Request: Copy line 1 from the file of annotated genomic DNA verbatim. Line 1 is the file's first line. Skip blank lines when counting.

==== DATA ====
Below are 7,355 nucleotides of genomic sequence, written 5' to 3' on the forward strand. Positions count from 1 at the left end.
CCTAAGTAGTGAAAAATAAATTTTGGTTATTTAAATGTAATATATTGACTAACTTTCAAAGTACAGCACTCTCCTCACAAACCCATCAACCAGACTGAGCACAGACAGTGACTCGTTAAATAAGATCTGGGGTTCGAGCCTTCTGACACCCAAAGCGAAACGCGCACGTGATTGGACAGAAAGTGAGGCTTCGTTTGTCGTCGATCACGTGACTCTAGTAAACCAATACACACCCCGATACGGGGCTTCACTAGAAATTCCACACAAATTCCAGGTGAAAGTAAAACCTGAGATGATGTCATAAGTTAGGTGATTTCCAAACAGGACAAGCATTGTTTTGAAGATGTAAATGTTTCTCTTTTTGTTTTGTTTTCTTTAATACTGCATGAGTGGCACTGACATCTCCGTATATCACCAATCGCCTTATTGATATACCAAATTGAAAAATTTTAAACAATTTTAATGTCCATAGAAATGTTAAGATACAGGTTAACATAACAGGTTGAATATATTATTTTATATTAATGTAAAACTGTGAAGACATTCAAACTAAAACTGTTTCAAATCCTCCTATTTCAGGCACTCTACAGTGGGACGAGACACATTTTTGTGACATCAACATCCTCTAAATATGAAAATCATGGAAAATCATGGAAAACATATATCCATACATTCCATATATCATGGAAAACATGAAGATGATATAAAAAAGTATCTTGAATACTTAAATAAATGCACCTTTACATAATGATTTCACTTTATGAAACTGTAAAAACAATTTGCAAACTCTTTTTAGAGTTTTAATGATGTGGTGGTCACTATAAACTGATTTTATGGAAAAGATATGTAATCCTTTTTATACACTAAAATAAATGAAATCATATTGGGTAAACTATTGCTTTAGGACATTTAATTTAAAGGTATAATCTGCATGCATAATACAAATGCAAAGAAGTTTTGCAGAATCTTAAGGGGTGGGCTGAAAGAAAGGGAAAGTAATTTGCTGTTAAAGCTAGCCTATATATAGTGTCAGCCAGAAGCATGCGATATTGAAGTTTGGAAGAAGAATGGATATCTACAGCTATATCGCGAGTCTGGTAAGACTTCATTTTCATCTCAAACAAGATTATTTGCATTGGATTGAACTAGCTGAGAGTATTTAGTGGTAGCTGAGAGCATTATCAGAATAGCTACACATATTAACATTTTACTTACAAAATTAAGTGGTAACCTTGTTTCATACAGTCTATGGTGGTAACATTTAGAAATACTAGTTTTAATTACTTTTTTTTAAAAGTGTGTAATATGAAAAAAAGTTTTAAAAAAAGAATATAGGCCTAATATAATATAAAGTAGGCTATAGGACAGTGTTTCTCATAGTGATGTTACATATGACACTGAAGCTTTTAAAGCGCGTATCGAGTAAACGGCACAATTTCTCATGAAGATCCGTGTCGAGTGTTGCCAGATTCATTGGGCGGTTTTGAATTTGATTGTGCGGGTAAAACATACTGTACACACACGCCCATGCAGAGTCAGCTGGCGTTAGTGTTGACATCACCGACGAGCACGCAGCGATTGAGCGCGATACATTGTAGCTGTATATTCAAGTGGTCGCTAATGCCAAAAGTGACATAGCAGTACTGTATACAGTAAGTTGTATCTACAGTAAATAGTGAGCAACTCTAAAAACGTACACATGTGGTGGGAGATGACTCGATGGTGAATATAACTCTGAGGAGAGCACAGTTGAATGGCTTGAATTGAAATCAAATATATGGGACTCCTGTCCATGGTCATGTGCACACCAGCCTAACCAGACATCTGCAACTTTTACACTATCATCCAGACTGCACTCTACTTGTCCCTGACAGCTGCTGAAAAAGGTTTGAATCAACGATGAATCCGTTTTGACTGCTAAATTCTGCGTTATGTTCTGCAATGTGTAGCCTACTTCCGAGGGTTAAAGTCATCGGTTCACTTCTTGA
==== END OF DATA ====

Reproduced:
Below are 7,355 nucleotides of genomic sequence, written 5' to 3' on the forward strand. Positions count from 1 at the left end.